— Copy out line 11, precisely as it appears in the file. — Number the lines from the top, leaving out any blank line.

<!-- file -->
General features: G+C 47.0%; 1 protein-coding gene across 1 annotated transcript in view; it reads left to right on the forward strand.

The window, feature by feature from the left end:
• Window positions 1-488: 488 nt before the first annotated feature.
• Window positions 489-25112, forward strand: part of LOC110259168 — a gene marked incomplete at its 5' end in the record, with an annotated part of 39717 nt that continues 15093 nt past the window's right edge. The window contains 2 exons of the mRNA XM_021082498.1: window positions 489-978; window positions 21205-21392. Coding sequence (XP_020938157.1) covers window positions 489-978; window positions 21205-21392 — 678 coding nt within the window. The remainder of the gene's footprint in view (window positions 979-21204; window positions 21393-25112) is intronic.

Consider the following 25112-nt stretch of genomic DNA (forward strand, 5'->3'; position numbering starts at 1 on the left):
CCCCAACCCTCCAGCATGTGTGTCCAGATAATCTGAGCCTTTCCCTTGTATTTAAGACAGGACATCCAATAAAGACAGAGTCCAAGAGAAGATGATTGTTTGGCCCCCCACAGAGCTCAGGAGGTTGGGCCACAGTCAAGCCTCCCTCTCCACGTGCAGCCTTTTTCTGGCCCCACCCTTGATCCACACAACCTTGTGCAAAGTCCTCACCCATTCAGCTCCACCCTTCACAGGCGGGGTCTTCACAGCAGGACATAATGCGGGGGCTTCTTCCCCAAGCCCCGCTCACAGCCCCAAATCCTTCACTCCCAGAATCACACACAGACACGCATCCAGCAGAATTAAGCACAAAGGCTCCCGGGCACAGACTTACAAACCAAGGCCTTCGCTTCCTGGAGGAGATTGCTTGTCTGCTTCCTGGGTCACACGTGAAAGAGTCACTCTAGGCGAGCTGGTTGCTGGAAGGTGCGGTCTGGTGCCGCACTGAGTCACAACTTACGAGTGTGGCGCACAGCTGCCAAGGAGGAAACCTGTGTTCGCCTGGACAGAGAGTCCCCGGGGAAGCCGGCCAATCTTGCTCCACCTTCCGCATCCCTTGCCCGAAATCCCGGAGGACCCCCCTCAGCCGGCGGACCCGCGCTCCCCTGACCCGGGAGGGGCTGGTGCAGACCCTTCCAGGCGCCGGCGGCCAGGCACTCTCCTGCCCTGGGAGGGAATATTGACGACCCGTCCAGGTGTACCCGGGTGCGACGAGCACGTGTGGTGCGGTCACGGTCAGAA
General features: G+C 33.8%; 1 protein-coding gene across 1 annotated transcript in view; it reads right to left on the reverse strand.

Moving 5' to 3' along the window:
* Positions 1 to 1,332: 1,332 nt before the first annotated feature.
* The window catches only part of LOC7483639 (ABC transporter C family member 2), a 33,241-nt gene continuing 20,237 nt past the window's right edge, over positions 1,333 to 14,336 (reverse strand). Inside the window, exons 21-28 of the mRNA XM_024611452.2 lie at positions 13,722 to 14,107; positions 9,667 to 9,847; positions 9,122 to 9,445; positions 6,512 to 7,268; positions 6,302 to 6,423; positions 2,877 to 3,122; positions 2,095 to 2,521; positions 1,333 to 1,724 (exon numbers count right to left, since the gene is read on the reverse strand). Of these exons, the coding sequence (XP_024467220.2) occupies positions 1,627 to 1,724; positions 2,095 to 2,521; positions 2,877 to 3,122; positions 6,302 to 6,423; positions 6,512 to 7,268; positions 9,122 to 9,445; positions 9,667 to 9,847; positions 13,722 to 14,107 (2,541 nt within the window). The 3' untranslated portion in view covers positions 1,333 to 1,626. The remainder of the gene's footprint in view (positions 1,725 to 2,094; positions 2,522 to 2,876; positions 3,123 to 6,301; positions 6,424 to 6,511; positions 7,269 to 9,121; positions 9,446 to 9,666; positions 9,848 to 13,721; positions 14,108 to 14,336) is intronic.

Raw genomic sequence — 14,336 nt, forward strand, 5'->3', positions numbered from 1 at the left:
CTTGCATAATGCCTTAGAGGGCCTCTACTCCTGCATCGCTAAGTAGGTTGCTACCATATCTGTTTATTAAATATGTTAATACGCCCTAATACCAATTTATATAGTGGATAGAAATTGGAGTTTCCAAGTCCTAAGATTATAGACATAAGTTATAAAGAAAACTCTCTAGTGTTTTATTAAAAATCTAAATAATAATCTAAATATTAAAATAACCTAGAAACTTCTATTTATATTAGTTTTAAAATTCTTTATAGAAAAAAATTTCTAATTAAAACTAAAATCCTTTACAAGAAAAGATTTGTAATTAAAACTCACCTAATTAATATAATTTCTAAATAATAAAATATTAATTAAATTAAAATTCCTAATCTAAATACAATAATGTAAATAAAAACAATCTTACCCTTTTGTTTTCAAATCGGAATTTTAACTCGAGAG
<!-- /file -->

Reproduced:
Raw genomic sequence — 14,336 nt, forward strand, 5'->3', positions numbered from 1 at the left: